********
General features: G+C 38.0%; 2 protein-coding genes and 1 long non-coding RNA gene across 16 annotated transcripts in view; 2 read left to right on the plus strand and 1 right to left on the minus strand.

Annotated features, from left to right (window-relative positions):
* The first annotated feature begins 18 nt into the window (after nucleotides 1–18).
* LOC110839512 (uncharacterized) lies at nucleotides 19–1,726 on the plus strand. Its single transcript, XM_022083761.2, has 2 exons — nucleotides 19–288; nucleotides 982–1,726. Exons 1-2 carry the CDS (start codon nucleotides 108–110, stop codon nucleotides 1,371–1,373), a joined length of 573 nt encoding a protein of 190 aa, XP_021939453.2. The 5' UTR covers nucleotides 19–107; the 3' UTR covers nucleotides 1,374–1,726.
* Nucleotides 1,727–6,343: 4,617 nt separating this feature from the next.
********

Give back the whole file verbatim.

General features: G+C 38.0%; 2 protein-coding genes and 1 long non-coding RNA gene across 16 annotated transcripts in view; 2 read left to right on the plus strand and 1 right to left on the minus strand.

Annotated features, from left to right (window-relative positions):
* The first annotated feature begins 18 nt into the window (after nucleotides 1–18).
* LOC110839512 (uncharacterized) lies at nucleotides 19–1,726 on the plus strand. Its single transcript, XM_022083761.2, has 2 exons — nucleotides 19–288; nucleotides 982–1,726. Exons 1-2 carry the CDS (start codon nucleotides 108–110, stop codon nucleotides 1,371–1,373), a joined length of 573 nt encoding a protein of 190 aa, XP_021939453.2. The 5' UTR covers nucleotides 19–107; the 3' UTR covers nucleotides 1,374–1,726.
* Nucleotides 1,727–6,343: 4,617 nt separating this feature from the next.